(Politics) Improving Government from the Bottom-up

Kent Dahlgren
6 min readMar 11, 2021


Imagine you develop a conviction that government might benefit from some optimization.

How might you begin?

What if you’ve become convinced that the traditional approach (top-down politics) doesn’t work? What if you wanted to identify a solution which transcends the ineffective methods of partisan politics?

I have an idea.

Parcel a city, town, or distributed community into autonomous organizational units numbering no greater than 1,000 to 1,200 people.

So, a town of 10,000 might be parceled into ten autonomous neighborhood–oriented communities of about 1,000 people for the purposes of introducing a self-funded economic stimulus.

Give each parcel the community the basis of a self-funded economic revival, using money that normally stays “under the table,“ and once the community achieves a state of financial self-sufficiency, deepen and enrich their local interaction.

For example, a community might implement a three-phase plan that looks like this:

  • (step 1: “seed”) buy local first
  • (step 2: “root”) produce local
  • (step 3: “grow”) source (product and services) locally

Assuming that people interact with one another at the same level that they do using craigslist, Facebook, and other such outlets, by the end of a 12 month period the communities would generate about $192,000 a month in total peer-to-peer commerce, thus increasing household revenue, and each self-governing council would generate a little under $10,000 a month in revenue.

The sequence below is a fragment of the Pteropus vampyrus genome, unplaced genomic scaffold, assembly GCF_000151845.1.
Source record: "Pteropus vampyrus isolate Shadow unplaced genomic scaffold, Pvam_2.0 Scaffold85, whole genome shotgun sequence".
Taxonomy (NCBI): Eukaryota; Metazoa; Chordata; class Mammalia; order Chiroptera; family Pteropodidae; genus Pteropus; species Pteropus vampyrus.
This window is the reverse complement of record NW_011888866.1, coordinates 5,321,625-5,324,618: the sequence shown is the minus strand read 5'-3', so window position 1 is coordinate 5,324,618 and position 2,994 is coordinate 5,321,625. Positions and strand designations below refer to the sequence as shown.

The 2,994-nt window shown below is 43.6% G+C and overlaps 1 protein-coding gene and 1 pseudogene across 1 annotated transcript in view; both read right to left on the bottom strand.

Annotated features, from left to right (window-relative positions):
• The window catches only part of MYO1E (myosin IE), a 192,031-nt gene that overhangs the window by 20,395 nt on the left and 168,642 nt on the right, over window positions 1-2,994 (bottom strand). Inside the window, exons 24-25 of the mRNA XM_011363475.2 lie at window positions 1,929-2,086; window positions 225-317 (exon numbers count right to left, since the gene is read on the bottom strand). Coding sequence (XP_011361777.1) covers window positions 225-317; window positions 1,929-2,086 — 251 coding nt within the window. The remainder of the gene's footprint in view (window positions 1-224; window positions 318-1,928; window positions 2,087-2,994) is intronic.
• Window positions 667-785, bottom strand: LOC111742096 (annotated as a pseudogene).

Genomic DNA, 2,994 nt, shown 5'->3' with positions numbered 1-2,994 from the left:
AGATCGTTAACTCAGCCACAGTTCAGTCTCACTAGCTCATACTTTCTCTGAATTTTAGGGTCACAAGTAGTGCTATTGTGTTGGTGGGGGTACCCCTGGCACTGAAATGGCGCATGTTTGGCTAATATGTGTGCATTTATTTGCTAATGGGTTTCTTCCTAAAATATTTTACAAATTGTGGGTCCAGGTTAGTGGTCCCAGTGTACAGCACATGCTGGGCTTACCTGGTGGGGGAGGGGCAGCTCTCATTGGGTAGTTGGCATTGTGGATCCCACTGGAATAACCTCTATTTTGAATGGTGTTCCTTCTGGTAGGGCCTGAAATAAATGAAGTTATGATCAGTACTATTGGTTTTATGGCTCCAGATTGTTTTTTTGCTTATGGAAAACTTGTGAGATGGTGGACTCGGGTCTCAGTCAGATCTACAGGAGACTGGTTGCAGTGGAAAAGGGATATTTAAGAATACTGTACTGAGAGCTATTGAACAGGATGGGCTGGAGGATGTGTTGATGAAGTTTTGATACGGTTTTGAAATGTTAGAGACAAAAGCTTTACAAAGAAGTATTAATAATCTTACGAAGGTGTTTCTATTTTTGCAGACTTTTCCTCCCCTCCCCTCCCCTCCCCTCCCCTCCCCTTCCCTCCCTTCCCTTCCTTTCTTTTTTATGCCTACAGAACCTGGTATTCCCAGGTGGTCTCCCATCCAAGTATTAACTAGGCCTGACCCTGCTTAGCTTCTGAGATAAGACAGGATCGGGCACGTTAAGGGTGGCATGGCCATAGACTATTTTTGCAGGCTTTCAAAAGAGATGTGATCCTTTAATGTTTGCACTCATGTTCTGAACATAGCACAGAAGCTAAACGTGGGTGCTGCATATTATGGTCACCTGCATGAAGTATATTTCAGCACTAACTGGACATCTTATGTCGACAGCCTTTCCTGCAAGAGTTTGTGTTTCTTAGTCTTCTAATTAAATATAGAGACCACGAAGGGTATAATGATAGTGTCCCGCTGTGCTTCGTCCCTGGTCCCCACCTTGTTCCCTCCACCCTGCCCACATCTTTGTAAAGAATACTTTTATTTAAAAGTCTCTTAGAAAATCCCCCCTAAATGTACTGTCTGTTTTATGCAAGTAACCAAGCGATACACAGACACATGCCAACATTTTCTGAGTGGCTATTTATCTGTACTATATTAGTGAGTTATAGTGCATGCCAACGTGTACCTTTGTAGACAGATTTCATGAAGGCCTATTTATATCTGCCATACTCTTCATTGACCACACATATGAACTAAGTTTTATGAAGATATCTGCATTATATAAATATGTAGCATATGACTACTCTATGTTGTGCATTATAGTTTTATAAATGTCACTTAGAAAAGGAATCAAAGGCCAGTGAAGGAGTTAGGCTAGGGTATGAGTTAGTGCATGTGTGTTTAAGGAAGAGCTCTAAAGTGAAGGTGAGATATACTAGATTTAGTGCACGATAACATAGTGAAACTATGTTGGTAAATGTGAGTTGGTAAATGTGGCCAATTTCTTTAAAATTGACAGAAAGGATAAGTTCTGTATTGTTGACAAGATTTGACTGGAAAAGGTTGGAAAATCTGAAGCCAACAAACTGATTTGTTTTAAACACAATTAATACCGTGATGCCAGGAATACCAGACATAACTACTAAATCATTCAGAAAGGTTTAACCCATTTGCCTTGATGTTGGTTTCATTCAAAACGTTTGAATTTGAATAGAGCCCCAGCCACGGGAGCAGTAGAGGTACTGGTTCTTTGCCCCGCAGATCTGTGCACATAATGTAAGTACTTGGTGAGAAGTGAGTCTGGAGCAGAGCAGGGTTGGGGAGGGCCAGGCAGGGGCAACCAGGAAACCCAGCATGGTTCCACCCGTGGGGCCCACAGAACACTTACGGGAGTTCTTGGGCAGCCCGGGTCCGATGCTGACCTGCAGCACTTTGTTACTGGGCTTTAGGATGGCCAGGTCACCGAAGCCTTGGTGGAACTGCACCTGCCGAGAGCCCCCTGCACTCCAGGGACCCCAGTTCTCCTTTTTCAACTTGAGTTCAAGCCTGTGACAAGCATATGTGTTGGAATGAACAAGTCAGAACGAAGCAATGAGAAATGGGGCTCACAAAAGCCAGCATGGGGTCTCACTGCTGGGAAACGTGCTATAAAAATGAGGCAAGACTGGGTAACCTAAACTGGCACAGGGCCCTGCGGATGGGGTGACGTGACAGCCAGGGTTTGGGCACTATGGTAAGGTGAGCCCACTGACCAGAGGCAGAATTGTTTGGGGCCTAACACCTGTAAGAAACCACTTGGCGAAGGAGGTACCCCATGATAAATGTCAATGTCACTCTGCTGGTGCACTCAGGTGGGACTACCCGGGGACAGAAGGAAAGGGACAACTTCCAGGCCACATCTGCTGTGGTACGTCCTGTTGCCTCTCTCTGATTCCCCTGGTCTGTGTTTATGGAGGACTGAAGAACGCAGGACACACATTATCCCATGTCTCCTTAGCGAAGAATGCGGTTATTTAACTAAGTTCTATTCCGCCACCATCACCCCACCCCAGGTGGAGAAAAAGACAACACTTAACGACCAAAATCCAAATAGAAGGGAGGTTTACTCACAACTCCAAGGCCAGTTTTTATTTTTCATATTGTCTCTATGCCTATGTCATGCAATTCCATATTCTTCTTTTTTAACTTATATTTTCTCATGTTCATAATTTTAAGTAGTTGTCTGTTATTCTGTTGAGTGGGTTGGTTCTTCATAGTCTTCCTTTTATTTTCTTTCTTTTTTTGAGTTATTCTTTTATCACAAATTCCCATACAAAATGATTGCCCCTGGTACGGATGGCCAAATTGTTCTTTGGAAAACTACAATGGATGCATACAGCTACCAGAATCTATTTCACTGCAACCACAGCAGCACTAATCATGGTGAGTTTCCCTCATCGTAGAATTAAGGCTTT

How does it work?

Most marketplaces keep transaction fees, which leave the region and rarely return.

Within our model, the transaction fees are set lower than Amazon, eBay, Poshmart, etc (representing better margins for sellers), and the fees themselves (which we recommend are set to 5%) are kept by the sponsoring community administrative team, forming the basis of what might be considered a voluntary tax to local governance.

For the “hyper-local cooperative marketplace,” that’s about $100,000 a year in transaction-based revenue to fund a locally-focused co-op, non-profit, or however the community activists choose to organize their self-governing entity.